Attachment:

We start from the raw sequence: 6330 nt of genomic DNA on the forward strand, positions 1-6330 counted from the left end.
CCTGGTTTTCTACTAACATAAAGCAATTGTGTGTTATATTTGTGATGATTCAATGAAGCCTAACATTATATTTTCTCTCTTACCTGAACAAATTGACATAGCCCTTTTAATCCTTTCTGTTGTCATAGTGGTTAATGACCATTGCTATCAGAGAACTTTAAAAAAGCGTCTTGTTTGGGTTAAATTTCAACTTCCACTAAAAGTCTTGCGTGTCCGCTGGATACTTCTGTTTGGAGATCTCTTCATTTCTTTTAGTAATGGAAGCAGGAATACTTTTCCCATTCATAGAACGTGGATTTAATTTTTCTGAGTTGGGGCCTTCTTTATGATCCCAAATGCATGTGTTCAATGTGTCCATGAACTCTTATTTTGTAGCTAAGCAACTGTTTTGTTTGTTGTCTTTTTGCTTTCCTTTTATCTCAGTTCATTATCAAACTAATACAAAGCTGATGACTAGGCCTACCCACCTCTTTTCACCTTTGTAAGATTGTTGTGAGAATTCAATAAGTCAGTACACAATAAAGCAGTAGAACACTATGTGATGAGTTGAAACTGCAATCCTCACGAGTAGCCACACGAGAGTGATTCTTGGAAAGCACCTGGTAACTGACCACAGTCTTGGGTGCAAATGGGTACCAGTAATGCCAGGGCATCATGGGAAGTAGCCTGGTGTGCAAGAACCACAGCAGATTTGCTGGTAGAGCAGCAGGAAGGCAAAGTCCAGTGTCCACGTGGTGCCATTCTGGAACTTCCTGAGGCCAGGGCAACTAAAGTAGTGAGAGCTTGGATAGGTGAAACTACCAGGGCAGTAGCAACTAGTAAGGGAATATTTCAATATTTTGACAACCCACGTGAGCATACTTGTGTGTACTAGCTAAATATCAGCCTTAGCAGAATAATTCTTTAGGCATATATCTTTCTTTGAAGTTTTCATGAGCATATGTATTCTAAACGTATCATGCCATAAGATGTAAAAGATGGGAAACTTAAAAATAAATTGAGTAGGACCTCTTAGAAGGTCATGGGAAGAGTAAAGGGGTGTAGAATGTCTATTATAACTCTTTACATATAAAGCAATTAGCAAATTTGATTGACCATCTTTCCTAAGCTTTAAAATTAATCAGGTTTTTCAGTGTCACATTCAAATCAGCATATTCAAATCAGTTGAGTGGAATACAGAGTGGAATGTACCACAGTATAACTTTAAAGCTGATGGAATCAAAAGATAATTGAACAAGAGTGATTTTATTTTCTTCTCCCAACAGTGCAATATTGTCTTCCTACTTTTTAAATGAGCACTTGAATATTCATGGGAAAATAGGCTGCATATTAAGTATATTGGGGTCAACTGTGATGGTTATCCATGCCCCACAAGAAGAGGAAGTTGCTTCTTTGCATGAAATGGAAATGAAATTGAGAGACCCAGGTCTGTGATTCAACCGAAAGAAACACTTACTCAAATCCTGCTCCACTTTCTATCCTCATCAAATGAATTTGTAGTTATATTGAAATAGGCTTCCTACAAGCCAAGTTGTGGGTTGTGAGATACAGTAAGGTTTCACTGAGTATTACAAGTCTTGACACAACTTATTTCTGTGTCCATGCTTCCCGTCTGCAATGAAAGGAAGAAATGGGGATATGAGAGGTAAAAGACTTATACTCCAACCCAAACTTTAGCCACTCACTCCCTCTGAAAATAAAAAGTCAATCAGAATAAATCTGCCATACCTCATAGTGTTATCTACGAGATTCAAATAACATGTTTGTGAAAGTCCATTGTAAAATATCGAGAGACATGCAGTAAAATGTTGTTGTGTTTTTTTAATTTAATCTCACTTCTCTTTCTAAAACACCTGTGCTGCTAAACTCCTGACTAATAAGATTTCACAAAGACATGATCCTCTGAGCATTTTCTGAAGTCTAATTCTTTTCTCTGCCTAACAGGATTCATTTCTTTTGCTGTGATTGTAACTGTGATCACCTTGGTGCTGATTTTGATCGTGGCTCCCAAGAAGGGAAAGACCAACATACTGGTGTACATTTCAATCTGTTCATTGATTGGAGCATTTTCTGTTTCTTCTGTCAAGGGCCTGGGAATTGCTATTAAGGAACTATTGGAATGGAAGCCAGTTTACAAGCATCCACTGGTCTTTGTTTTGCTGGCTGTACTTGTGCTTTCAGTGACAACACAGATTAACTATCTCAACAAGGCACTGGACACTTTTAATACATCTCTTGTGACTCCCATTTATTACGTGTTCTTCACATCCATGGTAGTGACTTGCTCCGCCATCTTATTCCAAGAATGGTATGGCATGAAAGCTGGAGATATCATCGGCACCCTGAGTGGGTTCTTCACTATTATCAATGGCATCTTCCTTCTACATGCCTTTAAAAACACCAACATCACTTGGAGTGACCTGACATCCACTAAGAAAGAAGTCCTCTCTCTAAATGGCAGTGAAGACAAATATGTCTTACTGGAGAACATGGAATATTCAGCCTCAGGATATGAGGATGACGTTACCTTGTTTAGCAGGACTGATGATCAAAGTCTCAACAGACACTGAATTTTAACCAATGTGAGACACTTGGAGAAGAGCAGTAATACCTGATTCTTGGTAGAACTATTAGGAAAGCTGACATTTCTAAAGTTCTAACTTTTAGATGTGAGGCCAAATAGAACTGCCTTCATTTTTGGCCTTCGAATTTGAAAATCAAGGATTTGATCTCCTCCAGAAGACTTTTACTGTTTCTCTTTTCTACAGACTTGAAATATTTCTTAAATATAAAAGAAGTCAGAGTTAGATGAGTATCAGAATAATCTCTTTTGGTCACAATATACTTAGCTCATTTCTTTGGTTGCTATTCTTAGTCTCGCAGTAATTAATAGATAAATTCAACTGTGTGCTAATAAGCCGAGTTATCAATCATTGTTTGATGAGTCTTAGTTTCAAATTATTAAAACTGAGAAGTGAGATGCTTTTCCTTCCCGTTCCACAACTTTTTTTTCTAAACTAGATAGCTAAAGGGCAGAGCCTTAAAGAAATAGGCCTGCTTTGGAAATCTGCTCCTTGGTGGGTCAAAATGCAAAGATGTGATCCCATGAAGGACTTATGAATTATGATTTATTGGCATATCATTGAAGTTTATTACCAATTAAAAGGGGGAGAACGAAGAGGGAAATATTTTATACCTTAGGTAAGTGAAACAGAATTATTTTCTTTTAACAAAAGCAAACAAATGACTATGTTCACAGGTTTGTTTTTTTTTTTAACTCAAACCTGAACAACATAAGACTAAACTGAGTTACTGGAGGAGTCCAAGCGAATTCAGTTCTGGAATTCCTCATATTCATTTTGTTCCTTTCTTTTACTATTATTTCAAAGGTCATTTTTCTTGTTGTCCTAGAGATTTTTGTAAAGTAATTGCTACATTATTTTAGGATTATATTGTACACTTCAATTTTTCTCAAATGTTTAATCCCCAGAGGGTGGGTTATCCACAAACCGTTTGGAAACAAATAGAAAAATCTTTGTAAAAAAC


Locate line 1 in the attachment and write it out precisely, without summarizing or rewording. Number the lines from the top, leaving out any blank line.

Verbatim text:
We start from the raw sequence: 6330 nt of genomic DNA on the forward strand, positions 1-6330 counted from the left end.